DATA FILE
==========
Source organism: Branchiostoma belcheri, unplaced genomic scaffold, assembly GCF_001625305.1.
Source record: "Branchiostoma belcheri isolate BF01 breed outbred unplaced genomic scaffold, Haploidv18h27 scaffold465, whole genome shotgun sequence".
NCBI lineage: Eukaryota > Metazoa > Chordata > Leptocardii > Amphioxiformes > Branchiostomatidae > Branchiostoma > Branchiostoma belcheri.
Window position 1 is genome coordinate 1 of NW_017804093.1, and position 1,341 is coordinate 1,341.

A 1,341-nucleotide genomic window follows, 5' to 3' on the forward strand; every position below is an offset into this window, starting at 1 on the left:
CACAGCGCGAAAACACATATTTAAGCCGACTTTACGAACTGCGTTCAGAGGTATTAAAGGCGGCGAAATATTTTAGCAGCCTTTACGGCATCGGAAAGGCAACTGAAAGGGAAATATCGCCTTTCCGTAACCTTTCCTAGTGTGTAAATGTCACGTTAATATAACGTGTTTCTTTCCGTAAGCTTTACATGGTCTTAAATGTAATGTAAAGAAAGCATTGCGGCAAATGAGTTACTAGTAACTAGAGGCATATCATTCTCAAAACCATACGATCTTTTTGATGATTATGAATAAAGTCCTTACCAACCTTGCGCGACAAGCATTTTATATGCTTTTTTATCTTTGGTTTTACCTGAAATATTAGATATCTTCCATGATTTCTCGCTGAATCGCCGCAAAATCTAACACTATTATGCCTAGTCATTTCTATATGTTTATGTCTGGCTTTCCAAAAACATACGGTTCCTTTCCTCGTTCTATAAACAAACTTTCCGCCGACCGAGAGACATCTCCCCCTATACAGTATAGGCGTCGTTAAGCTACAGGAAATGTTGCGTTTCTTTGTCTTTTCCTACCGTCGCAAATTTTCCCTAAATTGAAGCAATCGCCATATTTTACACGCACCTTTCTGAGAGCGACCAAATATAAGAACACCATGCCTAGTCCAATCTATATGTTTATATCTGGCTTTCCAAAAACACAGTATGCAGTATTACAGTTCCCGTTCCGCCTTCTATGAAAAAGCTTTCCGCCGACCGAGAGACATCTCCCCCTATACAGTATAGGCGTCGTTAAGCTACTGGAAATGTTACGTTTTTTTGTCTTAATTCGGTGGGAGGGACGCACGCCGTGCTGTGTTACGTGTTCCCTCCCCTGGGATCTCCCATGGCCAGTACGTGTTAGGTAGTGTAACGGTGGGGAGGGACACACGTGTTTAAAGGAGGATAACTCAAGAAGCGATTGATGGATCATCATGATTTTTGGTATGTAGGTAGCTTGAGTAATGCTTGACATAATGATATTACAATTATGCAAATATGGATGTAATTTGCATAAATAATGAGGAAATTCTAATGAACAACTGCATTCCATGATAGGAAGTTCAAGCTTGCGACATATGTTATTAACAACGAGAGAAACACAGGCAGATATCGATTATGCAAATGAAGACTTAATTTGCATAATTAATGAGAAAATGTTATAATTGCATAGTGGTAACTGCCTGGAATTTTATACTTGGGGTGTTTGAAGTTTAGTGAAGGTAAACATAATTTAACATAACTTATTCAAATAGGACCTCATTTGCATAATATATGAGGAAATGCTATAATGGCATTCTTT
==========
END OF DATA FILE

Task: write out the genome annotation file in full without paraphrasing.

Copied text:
Source organism: Branchiostoma belcheri, unplaced genomic scaffold, assembly GCF_001625305.1.
Source record: "Branchiostoma belcheri isolate BF01 breed outbred unplaced genomic scaffold, Haploidv18h27 scaffold465, whole genome shotgun sequence".
NCBI lineage: Eukaryota > Metazoa > Chordata > Leptocardii > Amphioxiformes > Branchiostomatidae > Branchiostoma > Branchiostoma belcheri.
Window position 1 is genome coordinate 1 of NW_017804093.1, and position 1,341 is coordinate 1,341.

A 1,341-nucleotide genomic window follows, 5' to 3' on the forward strand; every position below is an offset into this window, starting at 1 on the left:
CACAGCGCGAAAACACATATTTAAGCCGACTTTACGAACTGCGTTCAGAGGTATTAAAGGCGGCGAAATATTTTAGCAGCCTTTACGGCATCGGAAAGGCAACTGAAAGGGAAATATCGCCTTTCCGTAACCTTTCCTAGTGTGTAAATGTCACGTTAATATAACGTGTTTCTTTCCGTAAGCTTTACATGGTCTTAAATGTAATGTAAAGAAAGCATTGCGGCAAATGAGTTACTAGTAACTAGAGGCATATCATTCTCAAAACCATACGATCTTTTTGATGATTATGAATAAAGTCCTTACCAACCTTGCGCGACAAGCATTTTATATGCTTTTTTATCTTTGGTTTTACCTGAAATATTAGATATCTTCCATGATTTCTCGCTGAATCGCCGCAAAATCTAACACTATTATGCCTAGTCATTTCTATATGTTTATGTCTGGCTTTCCAAAAACATACGGTTCCTTTCCTCGTTCTATAAACAAACTTTCCGCCGACCGAGAGACATCTCCCCCTATACAGTATAGGCGTCGTTAAGCTACAGGAAATGTTGCGTTTCTTTGTCTTTTCCTACCGTCGCAAATTTTCCCTAAATTGAAGCAATCGCCATATTTTACACGCACCTTTCTGAGAGCGACCAAATATAAGAACACCATGCCTAGTCCAATCTATATGTTTATATCTGGCTTTCCAAAAACACAGTATGCAGTATTACAGTTCCCGTTCCGCCTTCTATGAAAAAGCTTTCCGCCGACCGAGAGACATCTCCCCCTATACAGTATAGGCGTCGTTAAGCTACTGGAAATGTTACGTTTTTTTGTCTTAATTCGGTGGGAGGGACGCACGCCGTGCTGTGTTACGTGTTCCCTCCCCTGGGATCTCCCATGGCCAGTACGTGTTAGGTAGTGTAACGGTGGGGAGGGACACACGTGTTTAAAGGAGGATAACTCAAGAAGCGATTGATGGATCATCATGATTTTTGGTATGTAGGTAGCTTGAGTAATGCTTGACATAATGATATTACAATTATGCAAATATGGATGTAATTTGCATAAATAATGAGGAAATTCTAATGAACAACTGCATTCCATGATAGGAAGTTCAAGCTTGCGACATATGTTATTAACAACGAGAGAAACACAGGCAGATATCGATTATGCAAATGAAGACTTAATTTGCATAATTAATGAGAAAATGTTATAATTGCATAGTGGTAACTGCCTGGAATTTTATACTTGGGGTGTTTGAAGTTTAGTGAAGGTAAACATAATTTAACATAACTTATTCAAATAGGACCTCATTTGCATAATATATGAGGAAATGCTATAATGGCATTCTTT